Of course, gradations of risk and safety exist. Lighter said that people often unfairly lump restaurants and bars together.
She said that while an indoor bar is one of the “riskiest venues,” a restaurant, where people are sitting exclusively with their group or pod, away from others, with dividers between seats and tables, poses fewer risks.
She also cited a difference between indoor and outdoor settings.
“Look at protests in New York City that took place in the summer. You did not see any increased amount of transmission in the thousands of people who were participating together outdoors,” Lighter added.
To that point, she added that an outdoor bar, as long as people still sat apart from groups that were not their own, wore masks when conversing with staff, and adhered to other measures laid out by the establishment and local boards of health, would be safer than an indoor bar.
“Outdoors is significantly safer. It’s easier to distance folks outdoors, but there is still going to be some risk,” Khabbaza added. “If you have people outdoors congregating around an outdoor TV sporting event maskless, well that is going to have some risk — it will be lower than if it was indoors, but still a risk.”
When asked if there was such a thing as a truly “safe” public space in the COVID-19 era, Fitzgerald said “no.”
“No public space, or business where the public gather, can be considered ‘safe’. The question is whether they can be ‘safe enough,'” she wrote.
“There are basic things businesses can do, that most of the premises we observed were already doing – changing their layout, capacity, one-way systems,” Fitzgerald added.
“They could have done more (and probably already are now) on staff PPE, insisting on customer PPE if moving within the premises, preventing queuing inside and outside, etc., and they could have done more on enforcing rules around toilets (one person in the restrooms at a time etc.),” she wrote.
Also, Fitzgerald stressed that the “big change” needed is communicating clearly with customers and staff about established “COVID-safe norms in the premises” and enforcing those rules without “the premises feeling like a policed environment.” Of course, that’s a big challenge for any business.
“For many premises, setting these norms and expectations on entry in a friendly but firm way would help customers feel safer being there, and make it easier to nip any noncompliance in the bud,” she wrote. “But a lot of support is needed for some premises to train staff to understand what expectations are reasonable and how to skillfully set these norms with customers in that friendly but firm way.”
Fitzgerald added that this can be more challenging for places with more inexperienced staff than others or that see a large “rate of turnover of staff.” She wrote that it is also “harder for smaller businesses to find the resources to put in place high-quality training.”
Fitzgerald’s study has certainly attracted some criticism from some stakeholders in Scotland’s bar and nightlife industry.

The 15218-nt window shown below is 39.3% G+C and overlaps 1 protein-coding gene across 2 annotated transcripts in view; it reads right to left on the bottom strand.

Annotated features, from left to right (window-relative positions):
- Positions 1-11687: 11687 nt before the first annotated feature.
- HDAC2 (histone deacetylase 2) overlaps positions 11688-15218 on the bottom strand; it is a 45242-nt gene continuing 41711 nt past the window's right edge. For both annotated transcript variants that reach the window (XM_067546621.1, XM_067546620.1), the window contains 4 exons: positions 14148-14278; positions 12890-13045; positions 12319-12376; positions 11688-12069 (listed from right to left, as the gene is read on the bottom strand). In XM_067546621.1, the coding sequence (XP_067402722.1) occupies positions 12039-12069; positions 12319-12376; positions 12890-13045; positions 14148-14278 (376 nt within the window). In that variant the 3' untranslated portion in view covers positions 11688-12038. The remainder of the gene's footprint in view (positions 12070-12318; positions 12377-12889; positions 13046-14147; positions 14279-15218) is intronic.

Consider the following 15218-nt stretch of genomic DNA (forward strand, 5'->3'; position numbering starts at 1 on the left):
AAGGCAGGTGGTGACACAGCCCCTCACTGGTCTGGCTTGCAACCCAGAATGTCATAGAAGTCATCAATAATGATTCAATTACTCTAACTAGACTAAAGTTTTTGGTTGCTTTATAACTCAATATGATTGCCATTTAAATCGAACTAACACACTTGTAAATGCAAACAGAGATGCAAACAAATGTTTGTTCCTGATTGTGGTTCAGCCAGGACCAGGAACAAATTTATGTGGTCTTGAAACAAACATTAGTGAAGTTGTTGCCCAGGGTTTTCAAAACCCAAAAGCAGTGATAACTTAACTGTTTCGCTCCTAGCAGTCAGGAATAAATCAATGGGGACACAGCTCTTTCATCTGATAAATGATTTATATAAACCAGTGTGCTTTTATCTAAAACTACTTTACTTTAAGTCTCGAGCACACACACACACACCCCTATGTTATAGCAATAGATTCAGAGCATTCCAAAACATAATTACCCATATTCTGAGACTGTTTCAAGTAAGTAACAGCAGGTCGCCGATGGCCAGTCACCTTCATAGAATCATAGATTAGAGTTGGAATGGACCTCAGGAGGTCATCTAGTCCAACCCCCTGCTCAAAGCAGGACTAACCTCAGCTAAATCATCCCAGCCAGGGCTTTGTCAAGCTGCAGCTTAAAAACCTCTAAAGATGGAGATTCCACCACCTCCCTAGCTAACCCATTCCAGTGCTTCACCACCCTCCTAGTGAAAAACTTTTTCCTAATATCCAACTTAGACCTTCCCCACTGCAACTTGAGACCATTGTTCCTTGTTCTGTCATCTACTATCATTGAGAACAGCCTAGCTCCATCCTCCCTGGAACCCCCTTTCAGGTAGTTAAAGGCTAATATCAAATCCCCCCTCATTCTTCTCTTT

The Scottish Hospitality Group (SHG) called the study a “sham of a report,” according to industry magazine The Spirits Business.
The organization cited the small sample size and cited its own data on low numbers of transmissions among bar employees.
It’s understandable why feelings are charged within the hospitality industry when it comes to studies like this and discussions over the safety of bars and restaurants. Domestically, the industry has been hit in an unprecedented way.
The leisure and hospitality industry in the United States saw 498,000 jobs lost in December 2020 alone, according to Reuters.
Restaurants and bars accounted for 372,000 of those positions.
It’s forced these kinds of businesses — many of them independently owned small businesses — to be creative in how they adapt to the pandemic. Oftentimes, they’ve sometimes received contradictory guidance from local and national groups as well as limited financial support.
It also doesn’t help that the onslaught of new, more transmissible variants of SARS-CoV-2, the virus that causes COVID-19, have inserted more fear and confusion over how to best combat the pandemic.
What should people consider if weighing whether to go out to a bar this weekend?
Fitzgerald wrote that people should “make sure they are aware of what rules apply,” and if COVID-19 vulnerability is a personal concern, they should contact the business and ask what protective measures they have in place.
“If in a premises and not happy with the safety measures, again, customers should raise their concerns with management, but be prepared to leave if necessary,” she added.
Both Lighter and Khabbaza mused on whether COVID-19 might forever alter how we interact with bars. In the short term, Lighter suggested that, as more people start to frequent bars and restaurants again as restrictions continue to lift around the United States, patrons might have to show “proof of vaccination” at the door along with a valid I.D.
“People might have to show a negative test that day or record of vaccination,” she added.
Lighter said that eventually, this virus will be like the flu — with variants arriving each year requiring us to get regular vaccinations.
This means that treatments and vaccinations will continue only to get better, and as the current dangers of the pandemic subside, the act of frequenting bars and indoor dining will be less fraught.